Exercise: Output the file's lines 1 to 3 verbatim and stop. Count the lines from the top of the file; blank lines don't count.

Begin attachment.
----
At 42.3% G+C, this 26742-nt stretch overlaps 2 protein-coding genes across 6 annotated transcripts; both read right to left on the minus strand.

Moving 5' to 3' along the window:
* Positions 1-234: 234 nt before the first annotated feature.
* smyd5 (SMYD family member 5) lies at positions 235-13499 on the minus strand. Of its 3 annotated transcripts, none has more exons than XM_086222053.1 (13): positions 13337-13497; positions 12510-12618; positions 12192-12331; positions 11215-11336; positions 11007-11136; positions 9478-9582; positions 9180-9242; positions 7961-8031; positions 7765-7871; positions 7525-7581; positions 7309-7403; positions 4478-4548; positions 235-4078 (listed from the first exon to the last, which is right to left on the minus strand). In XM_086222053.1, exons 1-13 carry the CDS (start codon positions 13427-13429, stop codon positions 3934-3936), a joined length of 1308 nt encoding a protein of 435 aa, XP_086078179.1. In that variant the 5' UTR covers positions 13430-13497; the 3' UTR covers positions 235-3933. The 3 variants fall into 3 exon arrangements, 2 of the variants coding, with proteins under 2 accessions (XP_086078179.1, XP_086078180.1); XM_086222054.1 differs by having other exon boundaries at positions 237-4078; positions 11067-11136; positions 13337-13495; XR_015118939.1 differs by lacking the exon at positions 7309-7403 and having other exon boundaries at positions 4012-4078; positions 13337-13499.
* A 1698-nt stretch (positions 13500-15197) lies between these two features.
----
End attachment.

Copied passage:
At 42.3% G+C, this 26742-nt stretch overlaps 2 protein-coding genes across 6 annotated transcripts; both read right to left on the minus strand.

Moving 5' to 3' along the window:
* Positions 1-234: 234 nt before the first annotated feature.